Usually, the IRS has three years to go back and audit returns. However, if fraud is involved, the agency has an unlimited amount of time to audit the return. This rule also applies to fraud on payroll returns.
The IRS will send you a notice if your payroll return is selected for an audit. However, it’s important to note that these notices don’t always come through certified mail. If you have recently changed your business address, you should update your address with the IRS. This will help to ensure that you don’t miss any important letters.
The initial notice will outline the type of audit you’re facing and the information that the auditor wants to see. You should reply by the date listed on the notice, but if you need more time, just call and ask. IRS auditors will usually grant an automatic 30-day extension.
During the audit, you will provide documents that back up your eligibility for the ERC. The auditor will review the documents and request additional information as needed. Then, they will determine if they want to accept your return as filed or make changes.
If they disallow your ERC, you will owe money. At that point, the taxes are due in full. If you can’t afford to pay, you may be able to request a payment plan. Usually, the IRS only approves monthly payments for businesses if you owe less than $25,000 and can afford to pay off the balance in three years or less.
If you fail the audit, you may face penalties as well as an additional tax liability. The exact penalties vary based on the situation, but they can range from relatively mild late payment penalties to very stringent fraud penalties.
However, you may be able to offset some of the penalties by increasing the wage expense on your business income tax return — note that this only applies if you claimed your wage expense correctly when you claimed the ERC credit.
If you fail an audit and disagree with the auditor’s interpretation of the issue, you can appeal. Generally, you must appeal within 30 days of receiving the audit determination. The appeal process is complicated, and once you exhaust your options, you won’t be able to revisit the case. To protect your finances, you should consider working with an experienced audit attorney.
When you file your business tax return, you get to claim a deduction for your wage expense. This is true whether you file a partnership return (1065), an S-corp return (1120-S), a C-corp return (1120), or a sole prop return (Schedule C of 1040). The deduction is based on the wages and taxes you paid on behalf of your employees, and it directly lowers your taxable business income.
If you claimed an ERC, you were supposed to reduce your wage expense accordingly. To give you a very simple example, imagine that you claimed $20,000 in ERC credits in 2020. Then, you subtract that amount from your wage expense on your business tax return. Let’s say that you claimed $55,000 as a wage expense on your 2020 return. This was the amount of wages you paid your employees plus the employer portion of Medicare and Social Security tax and your state and federal unemployment tax minus the ERC.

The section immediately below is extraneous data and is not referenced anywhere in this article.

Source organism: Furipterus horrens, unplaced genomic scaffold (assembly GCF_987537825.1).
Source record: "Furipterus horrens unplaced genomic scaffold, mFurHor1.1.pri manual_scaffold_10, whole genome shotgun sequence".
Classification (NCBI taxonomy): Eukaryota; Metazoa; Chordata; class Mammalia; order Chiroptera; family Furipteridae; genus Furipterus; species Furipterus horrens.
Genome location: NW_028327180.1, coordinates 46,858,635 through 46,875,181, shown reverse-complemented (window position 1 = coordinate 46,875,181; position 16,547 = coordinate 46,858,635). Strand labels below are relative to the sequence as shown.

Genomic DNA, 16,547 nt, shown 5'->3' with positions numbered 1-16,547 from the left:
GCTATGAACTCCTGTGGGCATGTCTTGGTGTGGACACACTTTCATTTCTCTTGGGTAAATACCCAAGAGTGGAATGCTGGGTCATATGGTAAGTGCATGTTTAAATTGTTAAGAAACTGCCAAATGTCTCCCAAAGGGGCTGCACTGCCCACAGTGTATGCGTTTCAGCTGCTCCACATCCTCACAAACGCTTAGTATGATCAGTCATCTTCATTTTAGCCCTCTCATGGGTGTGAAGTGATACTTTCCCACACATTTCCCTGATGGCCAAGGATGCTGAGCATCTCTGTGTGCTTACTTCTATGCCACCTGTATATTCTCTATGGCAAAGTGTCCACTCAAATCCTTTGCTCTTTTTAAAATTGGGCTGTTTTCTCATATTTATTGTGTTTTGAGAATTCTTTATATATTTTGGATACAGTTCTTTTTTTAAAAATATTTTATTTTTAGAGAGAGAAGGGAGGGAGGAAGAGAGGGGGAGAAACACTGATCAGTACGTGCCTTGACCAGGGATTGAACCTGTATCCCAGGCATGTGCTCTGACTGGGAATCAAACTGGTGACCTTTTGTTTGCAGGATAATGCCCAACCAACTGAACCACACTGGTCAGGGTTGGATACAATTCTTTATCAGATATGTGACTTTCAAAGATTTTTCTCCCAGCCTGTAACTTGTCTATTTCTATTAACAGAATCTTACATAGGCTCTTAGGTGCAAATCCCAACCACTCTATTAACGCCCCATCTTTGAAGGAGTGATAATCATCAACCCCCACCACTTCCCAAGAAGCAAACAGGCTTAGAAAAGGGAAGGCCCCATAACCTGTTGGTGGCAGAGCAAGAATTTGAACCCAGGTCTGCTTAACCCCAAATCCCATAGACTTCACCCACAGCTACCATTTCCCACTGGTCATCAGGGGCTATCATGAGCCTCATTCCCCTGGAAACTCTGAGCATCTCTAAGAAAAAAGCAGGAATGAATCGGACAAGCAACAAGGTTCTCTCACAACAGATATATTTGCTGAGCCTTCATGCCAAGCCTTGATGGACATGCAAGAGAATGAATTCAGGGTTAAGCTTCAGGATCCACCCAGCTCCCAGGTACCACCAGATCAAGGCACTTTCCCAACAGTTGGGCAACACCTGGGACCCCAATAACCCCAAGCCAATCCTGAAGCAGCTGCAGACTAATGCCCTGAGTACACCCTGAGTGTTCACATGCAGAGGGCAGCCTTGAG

However, a few years later, you faced an ERC audit, and the auditor disallowed your $20,000 credit. At this point, you can amend your business income tax return and increase your wage expense to $75,000. This directly reduces your business’s taxable income and saves you some money. Although you won’t be able to recoup all of the credit that you lost, you’ll get back roughly 15 to 40% of the credit, depending on your tax bracket and other factors.
Unfortunately, the expanded statute of limitations on 2021 ERC claims may render this process impossible for some business owners. Here’s why. You only have three years to amend a tax return for a credit. Thus, if the IRS audits your payroll tax returns after the three-year window, you may not be able to amend your business income tax returns if you fail the audit. At the time of writing, this information is correct, but some analysts expect the IRS to extend the statute to claim a refund so that it’s in line with the ERC audit statute of limitations.
The ERC was passed very quickly with a host of legislation designed to help the country get through the COVID pandemic. There were four pieces of legislation that created and refined these credits — the CARES Act, the Relief Act of 2021, The American Rescue Plan Act of 2021, and the Infrastructure and Jobs Act.
This makes the credit very confusing. Even seasoned tax professionals who don’t deal with this credit on a regular basis, don’t necessarily understand the rules and requirements. On top of that, the ERC mills have created even more confusion about the eligibility of this credit.
To protect your business from audit penalties or loss of the credit, you should consult with a tax professional. They can help you ensure that you get the credit if you’re eligible. They can help you file audit-proof returns if needed. They can also help you get through an audit if the IRS selects your return for a second look.
Payroll tax issues are fairly complicated, and the ERC makes them even more complex. Luckily, you don’t have to deal with all of this on your own. We can help you demystify this credit, deal with IRS auditors, appeal unsatisfactory audits, request penalty abatement, and more. To get help, contact us at Seattle Legal Services, PLLC today.